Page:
The McDonald’s budget shows just how hard it can be for families to survive even when they are working. A budget and financial education are not going to resolve struggles for families who simply don’t have good middle class jobs available to them. When these families are in debt – as so many are because of medical expenses or emergencies like car breakdowns- things become even worse. Bankruptcy may become the best and only solution for a family to get out of debt when their finances have reached a point where no amount of careful budgeting can provide a solution.

If you are considering bankruptcy, contact the Columbia, South Carolina attorneys at Matthews & Megna today at 877-253-7705.

Social Taboos about Debt Could Make it Hard to Ask for Bankruptcy Help When You Need It

According to The Street, talking about credit card debt has become one of the most taboo topics for most Americans, especially those in the age groups classified as “Generation Y.” 

As many as 85 percent of Americans responding to a recent survey conducted by CreditCards.com indicated they would be unwilling to discuss their credit card debt with someone they just met, and a vast majority of respondents also indicated they’d be more reluctant to talk about their debt than about their love life or salary.

Our Columbia, SC bankruptcy lawyers know that the reluctance to discuss debt leaves many people uncertain where to turn if they are struggling and unwilling to ask for the help they need if they are considering filing for bankruptcy. The reality, however, is that while people might not like to talk about it, a lot of people are coping with serious financial struggles. Those who have debts they cannot pay should never be afraid to ask for help.

Why is Debt a Taboo Topic?

The Street indicated that the percentage of Americans who don’t want to talk about their debts has increased in recent years, as in 2008 only 80 percent said they’d be standoffish about the topic. The jump to around 85 percent is a sharp increase, especially considering only 84 percent of respondents surveyed said they wouldn’t want to talk about their salary and only 80 percent indicated they wouldn’t want to talk about their love lives.

More than 1,000 adults were interviewed in the survey about their attitudes towards discussing debt and researchers have a number of possible explanations for why most answered the way they did.

One issue is that debt has very negative connotations. While it has always been frowned on, today those who are in debt may feel as if they are failing if they are forced to depend on credit to buy the things they need.  There are also stereotypes suggesting that individuals who are in debt suffer from a lack of self-control. The negative attitudes about debt can make people reluctant to share information about their financial struggles for fear that the information will be seen as admitting to personal failings.

The reality, however, is that a lot of Americans have debt and a lot of Americans are struggling a great deal with their credit card bills. In fact, the economy and wages haven’t fully recovered from the great recession that began in 2008. Ongoing economic hardship may help to explain why more people don’t want to talk about credit card debt today than in the past: more people may be struggling with larger ongoing debts due to the lingering financial crisis.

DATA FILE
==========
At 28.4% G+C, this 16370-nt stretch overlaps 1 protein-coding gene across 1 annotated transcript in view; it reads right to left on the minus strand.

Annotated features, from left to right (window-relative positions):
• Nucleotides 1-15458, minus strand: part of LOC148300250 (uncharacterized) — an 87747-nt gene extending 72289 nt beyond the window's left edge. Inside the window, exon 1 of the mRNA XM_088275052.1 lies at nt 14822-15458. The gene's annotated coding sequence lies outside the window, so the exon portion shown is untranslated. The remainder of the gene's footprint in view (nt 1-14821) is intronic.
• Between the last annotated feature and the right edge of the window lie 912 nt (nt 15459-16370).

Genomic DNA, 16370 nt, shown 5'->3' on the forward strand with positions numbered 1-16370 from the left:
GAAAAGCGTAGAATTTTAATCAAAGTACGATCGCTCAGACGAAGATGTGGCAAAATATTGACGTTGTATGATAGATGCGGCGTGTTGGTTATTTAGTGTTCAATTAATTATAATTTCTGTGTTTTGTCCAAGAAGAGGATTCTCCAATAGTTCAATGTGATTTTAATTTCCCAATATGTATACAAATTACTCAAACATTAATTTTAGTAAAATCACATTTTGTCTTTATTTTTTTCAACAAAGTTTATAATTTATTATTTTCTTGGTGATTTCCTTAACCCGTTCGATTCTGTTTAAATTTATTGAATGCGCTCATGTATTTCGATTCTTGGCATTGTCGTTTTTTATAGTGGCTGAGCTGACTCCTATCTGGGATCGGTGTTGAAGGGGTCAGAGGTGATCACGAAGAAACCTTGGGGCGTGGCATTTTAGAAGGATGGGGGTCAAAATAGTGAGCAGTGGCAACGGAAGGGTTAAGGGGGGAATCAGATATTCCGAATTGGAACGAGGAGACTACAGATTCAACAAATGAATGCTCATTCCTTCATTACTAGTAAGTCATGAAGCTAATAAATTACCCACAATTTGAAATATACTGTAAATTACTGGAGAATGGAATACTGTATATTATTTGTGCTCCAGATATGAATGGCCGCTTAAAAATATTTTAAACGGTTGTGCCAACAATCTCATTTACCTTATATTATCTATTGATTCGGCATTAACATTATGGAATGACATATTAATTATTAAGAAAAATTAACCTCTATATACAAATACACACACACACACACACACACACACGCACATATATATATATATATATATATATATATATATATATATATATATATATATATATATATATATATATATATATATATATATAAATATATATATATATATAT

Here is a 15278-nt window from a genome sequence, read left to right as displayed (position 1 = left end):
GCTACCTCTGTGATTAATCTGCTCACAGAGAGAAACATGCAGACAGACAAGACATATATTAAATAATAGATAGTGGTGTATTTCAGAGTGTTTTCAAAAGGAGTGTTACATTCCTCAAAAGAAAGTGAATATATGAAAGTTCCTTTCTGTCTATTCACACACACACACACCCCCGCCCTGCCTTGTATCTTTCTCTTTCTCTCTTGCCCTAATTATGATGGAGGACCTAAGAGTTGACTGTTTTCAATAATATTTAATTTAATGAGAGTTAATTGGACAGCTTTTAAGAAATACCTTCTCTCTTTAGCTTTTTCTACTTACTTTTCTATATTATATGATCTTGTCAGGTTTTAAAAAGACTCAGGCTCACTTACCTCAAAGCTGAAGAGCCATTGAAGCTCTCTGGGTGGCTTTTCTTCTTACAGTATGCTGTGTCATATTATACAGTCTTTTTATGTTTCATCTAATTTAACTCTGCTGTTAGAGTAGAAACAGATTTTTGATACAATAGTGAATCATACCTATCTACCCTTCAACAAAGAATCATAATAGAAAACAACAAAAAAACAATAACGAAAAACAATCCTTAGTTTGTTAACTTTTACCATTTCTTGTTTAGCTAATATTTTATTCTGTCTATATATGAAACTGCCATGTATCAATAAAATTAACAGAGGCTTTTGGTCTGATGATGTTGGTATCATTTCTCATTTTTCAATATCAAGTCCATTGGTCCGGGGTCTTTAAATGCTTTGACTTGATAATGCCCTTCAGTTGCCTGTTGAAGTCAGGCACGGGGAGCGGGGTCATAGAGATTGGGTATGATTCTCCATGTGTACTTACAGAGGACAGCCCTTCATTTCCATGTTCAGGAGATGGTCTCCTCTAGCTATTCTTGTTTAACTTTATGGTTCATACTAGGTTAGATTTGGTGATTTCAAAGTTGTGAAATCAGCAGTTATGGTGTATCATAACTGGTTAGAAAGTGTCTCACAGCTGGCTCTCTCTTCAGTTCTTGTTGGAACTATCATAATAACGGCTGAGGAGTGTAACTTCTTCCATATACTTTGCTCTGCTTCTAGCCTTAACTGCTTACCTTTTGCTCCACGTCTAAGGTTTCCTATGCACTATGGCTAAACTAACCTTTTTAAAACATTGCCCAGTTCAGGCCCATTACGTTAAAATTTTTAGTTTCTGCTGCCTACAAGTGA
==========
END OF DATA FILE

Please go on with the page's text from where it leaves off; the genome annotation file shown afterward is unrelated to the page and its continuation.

Unfortunately, this unwillingness to talk about debt can be dangerous. Those who see their debt troubles as failings and who are unwilling to share may also be reluctant to get the help they need. Filing for bankruptcy could actually be the best solution to get you out of debt so you don’t have to feel concerned about your finances; you should never hesitate to be proactive and take the smart step of asking for help when you are in over your head.

If you are considering bankruptcy, contact the Columbia, South Carolina attorneys at Matthews & Megna today at 877-253-7705.

With Student Loan Rates Set to Double, Many Students are Already Struggling

According to Forbes, the rate of interest on new Stafford student loans is set to double on July 1st unless Congress is able to act. Unfortunately, there is little agreement on the part of lawmakers on how to solve the problem of rising rates and efforts to thwart this massive increase in student loan costs have thus far been unsuccessful. 

If leaders are unable to come to an agreement, this increase in the cost of student borrowing is going to come at an inopportune time and is likely to cause serious hardship for the young. Our Columbia bankruptcy lawyers know that student debt is already crippling young people throughout the United States.  An increase in student loan costs is only likely to make this situation much, much worse.

Student Loan Debts are a Major Struggle

Student loan debts are a huge and growing problem in the United States. The cost of college has increased significantly in recent decades and the majority of students graduate thousands of dollars in debt. In fact, according to CNN Money, an estimated 16.2 percent of all Americans have student loans and the average balance on these loans is $24,810. This debt burden is causing those who are lucky enough to be able to pay their loans to delay buying a home, marrying or starting a family because they are so burdened with debt.

Unfortunately, the bad job market is also combining with high debt rates to leave many students unable to even begin tackling their debt burden. According to CNN Money, for example, almost 12 percent of student loans throughout the United States are at least 90 days delinquent.  In South Carolina, the number of delinquent borrowers is even higher than the national average as 13.5 percent of student borrowers are delinquent in the state.